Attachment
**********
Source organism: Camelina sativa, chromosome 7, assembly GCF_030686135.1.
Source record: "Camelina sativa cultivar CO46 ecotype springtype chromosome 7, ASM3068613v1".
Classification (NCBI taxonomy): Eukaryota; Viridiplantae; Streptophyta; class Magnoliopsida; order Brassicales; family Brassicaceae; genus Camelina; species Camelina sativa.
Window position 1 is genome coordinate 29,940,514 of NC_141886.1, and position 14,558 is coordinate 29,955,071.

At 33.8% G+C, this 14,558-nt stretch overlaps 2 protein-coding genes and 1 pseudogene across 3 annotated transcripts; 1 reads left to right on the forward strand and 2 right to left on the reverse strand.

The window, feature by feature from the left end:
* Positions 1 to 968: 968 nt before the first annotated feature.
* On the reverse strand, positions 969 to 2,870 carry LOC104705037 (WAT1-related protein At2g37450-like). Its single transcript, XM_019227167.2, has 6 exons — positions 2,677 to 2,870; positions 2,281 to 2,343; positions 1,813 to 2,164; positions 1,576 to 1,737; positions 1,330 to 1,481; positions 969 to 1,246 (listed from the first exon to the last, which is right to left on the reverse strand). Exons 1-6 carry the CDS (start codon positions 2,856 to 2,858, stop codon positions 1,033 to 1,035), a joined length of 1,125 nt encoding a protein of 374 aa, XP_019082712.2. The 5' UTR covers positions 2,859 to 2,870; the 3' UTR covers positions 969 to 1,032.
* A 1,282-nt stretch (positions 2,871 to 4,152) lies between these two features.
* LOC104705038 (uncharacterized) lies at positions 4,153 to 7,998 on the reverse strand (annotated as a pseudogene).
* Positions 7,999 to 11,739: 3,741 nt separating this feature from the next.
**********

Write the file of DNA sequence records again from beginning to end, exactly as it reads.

Source organism: Camelina sativa, chromosome 7, assembly GCF_030686135.1.
Source record: "Camelina sativa cultivar CO46 ecotype springtype chromosome 7, ASM3068613v1".
Classification (NCBI taxonomy): Eukaryota; Viridiplantae; Streptophyta; class Magnoliopsida; order Brassicales; family Brassicaceae; genus Camelina; species Camelina sativa.
Window position 1 is genome coordinate 29,940,514 of NC_141886.1, and position 14,558 is coordinate 29,955,071.

At 33.8% G+C, this 14,558-nt stretch overlaps 2 protein-coding genes and 1 pseudogene across 3 annotated transcripts; 1 reads left to right on the forward strand and 2 right to left on the reverse strand.

The window, feature by feature from the left end:
* Positions 1 to 968: 968 nt before the first annotated feature.
* On the reverse strand, positions 969 to 2,870 carry LOC104705037 (WAT1-related protein At2g37450-like). Its single transcript, XM_019227167.2, has 6 exons — positions 2,677 to 2,870; positions 2,281 to 2,343; positions 1,813 to 2,164; positions 1,576 to 1,737; positions 1,330 to 1,481; positions 969 to 1,246 (listed from the first exon to the last, which is right to left on the reverse strand). Exons 1-6 carry the CDS (start codon positions 2,856 to 2,858, stop codon positions 1,033 to 1,035), a joined length of 1,125 nt encoding a protein of 374 aa, XP_019082712.2. The 5' UTR covers positions 2,859 to 2,870; the 3' UTR covers positions 969 to 1,032.
* A 1,282-nt stretch (positions 2,871 to 4,152) lies between these two features.
* LOC104705038 (uncharacterized) lies at positions 4,153 to 7,998 on the reverse strand (annotated as a pseudogene).
* Positions 7,999 to 11,739: 3,741 nt separating this feature from the next.